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Promoting Atmospheric-River and Snowmelt-Fueled Biogeomorphic Processes by Restoring River-Floodplain Connectivity in California’s Central Valley

Abstract

Potential biogeomorphic benefits from intentional levee breaks and weir overflow on the managed floodplain-river system of California’s Sacramento and San Joaquin River watershed (Central Valley) are discussed here. Prior to the nineteenth century, the system was characterized by natural levees alongside complex multichanneled rivers and tributaries, and geomorphic processes such as channel migration and avulsion, typical in lowland floodplain-river systems globally, dominated. Today, the floodplain-river system has been heavily modified with infrastructure such as levee embankments that disconnect floodplains from channels and diminish key processes of floodplain-river ecology. Unintentional levee breaks in river systems where floodplains have been developed for agriculture or urban uses still occur regularly (in a quarter of twentieth century years) and are sometimes catastrophic. Floodplain inundation, erosion, and sedimentation, the dominant geomorphic processes that occur during unintentional levee breaks, are flood risks in such embanked river systems. Climate and flood variability still dictate the frequency of unintentional levee breaks despite many decades of engineering. Of particular consequence are the so-called atmospheric-river (AR) storms. Since 1951, 81 % of breaks have occurred as a result of AR storms and flooding, while most of the rest occurred during snowmelt floods. Intentional levee breaks or planned weir overflows that are designed for floodplain restoration can facilitate a return towards more natural and dynamic biogeomorphic processes. In areas where room for flood-driven geomorphic processes is available on floodplains, local sediment scour and deposition near a levee break promote topographic diversity that enhances vegetation establishment and floodplain habitat. This chapter summarizes our current understanding of climate processes and flood variability that govern unintentional levee breaks or weir overflow. We also review examples of alternative flood management approaches in the Central Valley that promote processes necessary to restore or sustain lowland floodplain biogeomorphology. Future climate-driven changes in flood regime, such as enhanced flooding during winter months or more frequent atmospheric rivers, could be accommodated by additional intentional levee breaks or planned weir overflow for restoration. Implementation of these alternatives could be used to improve restoration policy and management of floods in embanked river floodplains.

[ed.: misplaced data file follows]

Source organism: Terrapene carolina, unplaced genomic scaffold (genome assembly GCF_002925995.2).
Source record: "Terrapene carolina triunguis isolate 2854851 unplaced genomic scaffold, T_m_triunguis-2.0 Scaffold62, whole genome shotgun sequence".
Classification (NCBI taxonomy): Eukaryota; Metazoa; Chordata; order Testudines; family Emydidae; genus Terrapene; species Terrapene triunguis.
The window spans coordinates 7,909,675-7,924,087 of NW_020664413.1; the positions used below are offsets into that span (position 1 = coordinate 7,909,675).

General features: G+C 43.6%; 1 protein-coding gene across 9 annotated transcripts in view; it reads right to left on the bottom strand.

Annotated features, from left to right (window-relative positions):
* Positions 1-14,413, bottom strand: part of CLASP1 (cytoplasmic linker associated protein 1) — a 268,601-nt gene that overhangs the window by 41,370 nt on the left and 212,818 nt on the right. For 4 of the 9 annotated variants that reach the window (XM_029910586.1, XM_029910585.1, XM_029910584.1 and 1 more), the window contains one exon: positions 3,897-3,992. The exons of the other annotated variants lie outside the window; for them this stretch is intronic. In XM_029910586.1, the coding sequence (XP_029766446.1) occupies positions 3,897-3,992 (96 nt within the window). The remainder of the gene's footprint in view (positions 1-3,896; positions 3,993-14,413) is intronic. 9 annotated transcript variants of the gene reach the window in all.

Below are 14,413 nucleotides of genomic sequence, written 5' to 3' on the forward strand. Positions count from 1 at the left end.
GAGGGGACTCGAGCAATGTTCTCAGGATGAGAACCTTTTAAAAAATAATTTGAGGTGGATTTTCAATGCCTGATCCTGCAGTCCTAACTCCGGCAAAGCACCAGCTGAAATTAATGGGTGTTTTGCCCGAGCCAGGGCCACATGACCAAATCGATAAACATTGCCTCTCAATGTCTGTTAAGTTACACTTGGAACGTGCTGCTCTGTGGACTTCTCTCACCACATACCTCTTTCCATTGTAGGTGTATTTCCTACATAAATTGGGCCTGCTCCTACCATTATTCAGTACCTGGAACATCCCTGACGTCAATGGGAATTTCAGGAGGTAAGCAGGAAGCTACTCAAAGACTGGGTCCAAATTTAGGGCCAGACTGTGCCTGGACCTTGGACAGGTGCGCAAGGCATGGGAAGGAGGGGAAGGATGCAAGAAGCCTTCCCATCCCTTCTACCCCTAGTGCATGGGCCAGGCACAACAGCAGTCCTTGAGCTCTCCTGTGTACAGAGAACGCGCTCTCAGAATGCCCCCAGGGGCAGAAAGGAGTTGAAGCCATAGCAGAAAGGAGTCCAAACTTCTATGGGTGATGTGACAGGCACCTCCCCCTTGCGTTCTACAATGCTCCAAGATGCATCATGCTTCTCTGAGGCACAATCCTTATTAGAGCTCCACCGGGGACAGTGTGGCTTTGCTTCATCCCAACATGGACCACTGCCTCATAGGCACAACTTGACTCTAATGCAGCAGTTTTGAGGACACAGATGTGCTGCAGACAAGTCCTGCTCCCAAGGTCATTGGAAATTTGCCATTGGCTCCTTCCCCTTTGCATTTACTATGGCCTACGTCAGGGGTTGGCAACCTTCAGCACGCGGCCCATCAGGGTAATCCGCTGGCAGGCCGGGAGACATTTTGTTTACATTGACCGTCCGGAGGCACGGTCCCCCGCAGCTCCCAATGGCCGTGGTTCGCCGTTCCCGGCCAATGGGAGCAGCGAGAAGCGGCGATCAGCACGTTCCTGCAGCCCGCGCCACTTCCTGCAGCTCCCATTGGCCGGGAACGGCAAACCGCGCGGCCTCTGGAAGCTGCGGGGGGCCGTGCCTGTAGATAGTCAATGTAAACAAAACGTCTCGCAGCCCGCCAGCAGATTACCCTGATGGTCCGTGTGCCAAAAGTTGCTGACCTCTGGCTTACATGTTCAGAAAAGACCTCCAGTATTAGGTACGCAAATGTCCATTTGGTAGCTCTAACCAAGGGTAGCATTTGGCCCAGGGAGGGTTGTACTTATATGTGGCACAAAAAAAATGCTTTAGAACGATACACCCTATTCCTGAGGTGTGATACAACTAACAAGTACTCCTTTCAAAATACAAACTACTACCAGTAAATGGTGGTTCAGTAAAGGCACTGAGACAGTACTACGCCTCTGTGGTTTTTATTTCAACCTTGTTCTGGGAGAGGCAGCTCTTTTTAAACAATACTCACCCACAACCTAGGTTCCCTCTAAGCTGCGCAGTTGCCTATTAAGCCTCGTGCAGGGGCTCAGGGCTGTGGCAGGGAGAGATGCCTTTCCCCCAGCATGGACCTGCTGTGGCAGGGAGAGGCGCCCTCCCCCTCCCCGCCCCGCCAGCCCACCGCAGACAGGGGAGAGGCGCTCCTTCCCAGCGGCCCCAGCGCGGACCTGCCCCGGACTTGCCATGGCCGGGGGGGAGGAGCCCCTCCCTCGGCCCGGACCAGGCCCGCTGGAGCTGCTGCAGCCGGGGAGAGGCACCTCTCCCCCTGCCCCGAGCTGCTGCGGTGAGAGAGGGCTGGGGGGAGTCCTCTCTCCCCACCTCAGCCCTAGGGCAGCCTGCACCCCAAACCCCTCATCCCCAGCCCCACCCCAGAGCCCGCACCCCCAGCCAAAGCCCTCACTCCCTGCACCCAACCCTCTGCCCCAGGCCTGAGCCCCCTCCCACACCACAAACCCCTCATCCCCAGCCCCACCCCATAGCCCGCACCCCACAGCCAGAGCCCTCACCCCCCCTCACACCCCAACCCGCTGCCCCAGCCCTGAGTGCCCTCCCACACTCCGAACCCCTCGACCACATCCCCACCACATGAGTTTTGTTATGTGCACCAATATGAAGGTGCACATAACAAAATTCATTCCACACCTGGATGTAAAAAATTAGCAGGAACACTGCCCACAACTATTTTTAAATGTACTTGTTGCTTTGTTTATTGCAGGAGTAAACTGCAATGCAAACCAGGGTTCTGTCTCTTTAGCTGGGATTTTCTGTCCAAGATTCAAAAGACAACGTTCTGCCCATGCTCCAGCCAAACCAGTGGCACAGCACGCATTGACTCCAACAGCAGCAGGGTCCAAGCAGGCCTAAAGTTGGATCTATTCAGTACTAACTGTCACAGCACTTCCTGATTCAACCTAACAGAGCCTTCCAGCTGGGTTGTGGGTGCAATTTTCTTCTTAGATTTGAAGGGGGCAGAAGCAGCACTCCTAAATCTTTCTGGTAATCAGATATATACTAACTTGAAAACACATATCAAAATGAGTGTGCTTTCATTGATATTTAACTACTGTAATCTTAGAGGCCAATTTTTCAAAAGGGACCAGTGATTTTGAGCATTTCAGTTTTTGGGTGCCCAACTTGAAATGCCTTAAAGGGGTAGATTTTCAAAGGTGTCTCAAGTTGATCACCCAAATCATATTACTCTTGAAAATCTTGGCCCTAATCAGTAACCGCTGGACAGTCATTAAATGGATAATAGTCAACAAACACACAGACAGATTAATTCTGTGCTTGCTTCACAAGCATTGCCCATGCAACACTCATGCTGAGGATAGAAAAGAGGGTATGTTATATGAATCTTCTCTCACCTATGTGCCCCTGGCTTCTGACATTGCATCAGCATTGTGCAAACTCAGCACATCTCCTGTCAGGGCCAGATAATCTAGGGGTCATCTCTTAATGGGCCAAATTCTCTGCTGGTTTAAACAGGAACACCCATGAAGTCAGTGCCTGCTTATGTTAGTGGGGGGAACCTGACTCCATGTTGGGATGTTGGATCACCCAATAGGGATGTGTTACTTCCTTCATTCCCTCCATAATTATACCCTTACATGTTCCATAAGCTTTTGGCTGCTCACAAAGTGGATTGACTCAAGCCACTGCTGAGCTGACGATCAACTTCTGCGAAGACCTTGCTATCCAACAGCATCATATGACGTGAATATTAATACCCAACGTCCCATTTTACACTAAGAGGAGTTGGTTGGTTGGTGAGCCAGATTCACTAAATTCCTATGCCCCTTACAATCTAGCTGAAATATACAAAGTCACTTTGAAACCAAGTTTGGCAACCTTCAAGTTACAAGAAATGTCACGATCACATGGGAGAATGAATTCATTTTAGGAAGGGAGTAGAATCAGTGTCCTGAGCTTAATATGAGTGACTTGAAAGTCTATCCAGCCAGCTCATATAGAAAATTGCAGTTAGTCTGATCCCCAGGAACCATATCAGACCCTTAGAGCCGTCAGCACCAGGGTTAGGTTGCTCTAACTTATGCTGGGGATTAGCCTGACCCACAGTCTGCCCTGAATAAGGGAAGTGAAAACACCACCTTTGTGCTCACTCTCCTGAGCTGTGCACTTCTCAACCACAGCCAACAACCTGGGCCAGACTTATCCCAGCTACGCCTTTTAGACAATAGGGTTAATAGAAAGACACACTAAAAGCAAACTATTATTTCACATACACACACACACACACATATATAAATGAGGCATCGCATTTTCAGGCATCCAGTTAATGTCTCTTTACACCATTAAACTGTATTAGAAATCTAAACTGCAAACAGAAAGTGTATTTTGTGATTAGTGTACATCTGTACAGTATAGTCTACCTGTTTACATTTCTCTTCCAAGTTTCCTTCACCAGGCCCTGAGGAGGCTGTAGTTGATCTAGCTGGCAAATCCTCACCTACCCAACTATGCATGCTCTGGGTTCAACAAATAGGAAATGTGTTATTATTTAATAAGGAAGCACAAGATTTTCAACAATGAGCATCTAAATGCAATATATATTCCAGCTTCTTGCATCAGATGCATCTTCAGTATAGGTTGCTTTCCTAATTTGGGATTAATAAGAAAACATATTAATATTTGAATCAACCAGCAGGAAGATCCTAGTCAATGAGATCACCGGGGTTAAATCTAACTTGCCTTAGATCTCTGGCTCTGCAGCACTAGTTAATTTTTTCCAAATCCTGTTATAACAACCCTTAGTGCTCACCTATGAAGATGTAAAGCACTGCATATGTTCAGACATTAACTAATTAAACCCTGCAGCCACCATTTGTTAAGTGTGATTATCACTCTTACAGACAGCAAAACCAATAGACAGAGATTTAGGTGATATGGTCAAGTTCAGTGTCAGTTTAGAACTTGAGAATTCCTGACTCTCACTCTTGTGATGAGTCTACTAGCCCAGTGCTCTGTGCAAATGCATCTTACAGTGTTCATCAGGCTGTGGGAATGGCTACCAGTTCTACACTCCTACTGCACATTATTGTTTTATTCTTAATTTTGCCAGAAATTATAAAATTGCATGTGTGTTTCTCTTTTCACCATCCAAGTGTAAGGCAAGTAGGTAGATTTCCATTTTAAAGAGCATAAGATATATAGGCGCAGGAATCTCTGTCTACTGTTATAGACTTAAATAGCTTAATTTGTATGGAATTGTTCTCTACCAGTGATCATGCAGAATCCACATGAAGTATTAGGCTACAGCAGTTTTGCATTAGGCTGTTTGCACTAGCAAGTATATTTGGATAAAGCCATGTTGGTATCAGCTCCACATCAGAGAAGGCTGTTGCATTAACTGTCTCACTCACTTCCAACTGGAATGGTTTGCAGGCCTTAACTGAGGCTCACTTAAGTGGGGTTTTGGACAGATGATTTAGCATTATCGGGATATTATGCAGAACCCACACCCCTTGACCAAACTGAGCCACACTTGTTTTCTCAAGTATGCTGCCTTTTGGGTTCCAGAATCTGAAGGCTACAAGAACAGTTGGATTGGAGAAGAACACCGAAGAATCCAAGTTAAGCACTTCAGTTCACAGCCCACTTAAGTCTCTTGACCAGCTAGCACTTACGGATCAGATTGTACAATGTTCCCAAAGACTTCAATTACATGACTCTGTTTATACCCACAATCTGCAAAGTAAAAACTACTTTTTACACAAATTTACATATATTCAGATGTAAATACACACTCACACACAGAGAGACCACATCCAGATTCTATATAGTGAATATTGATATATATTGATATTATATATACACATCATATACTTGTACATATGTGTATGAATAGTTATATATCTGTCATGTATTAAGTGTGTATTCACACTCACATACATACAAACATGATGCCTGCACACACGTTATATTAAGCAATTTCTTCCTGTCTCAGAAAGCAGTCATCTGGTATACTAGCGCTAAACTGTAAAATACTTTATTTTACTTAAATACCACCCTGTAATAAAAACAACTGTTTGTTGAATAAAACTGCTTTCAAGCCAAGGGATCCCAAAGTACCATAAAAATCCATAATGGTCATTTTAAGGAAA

Keywords

  • Floodplain
  • Sediment
  • Hydrology
  • Atmospheric river
  • Levee break
  • Weir overflow
  • Geomorphology
  • Biogeomorphology

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Acknowledgments

We appreciate suggestions from three reviewers that greatly improved the paper, and thank Noah Knowles for his assistance. Initial work was funded by USGS-UC Davis Cooperative Agreement 03WRAG0005. This is publication 34, Bay-Delta Council-funded Computational Assessments of Scenarios of Change for the Delta Ecosystem (CASCaDE) II Project.

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Correspondence to Joan L. Florsheim .

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Florsheim, J., Dettinger, M. (2015). Promoting Atmospheric-River and Snowmelt-Fueled Biogeomorphic Processes by Restoring River-Floodplain Connectivity in California’s Central Valley. In: Hudson, P., Middelkoop, H. (eds) Geomorphic Approaches to Integrated Floodplain Management of Lowland Fluvial Systems in North America and Europe. Springer, New York, NY. https://doi.org/10.1007/978-1-4939-2380-9_6

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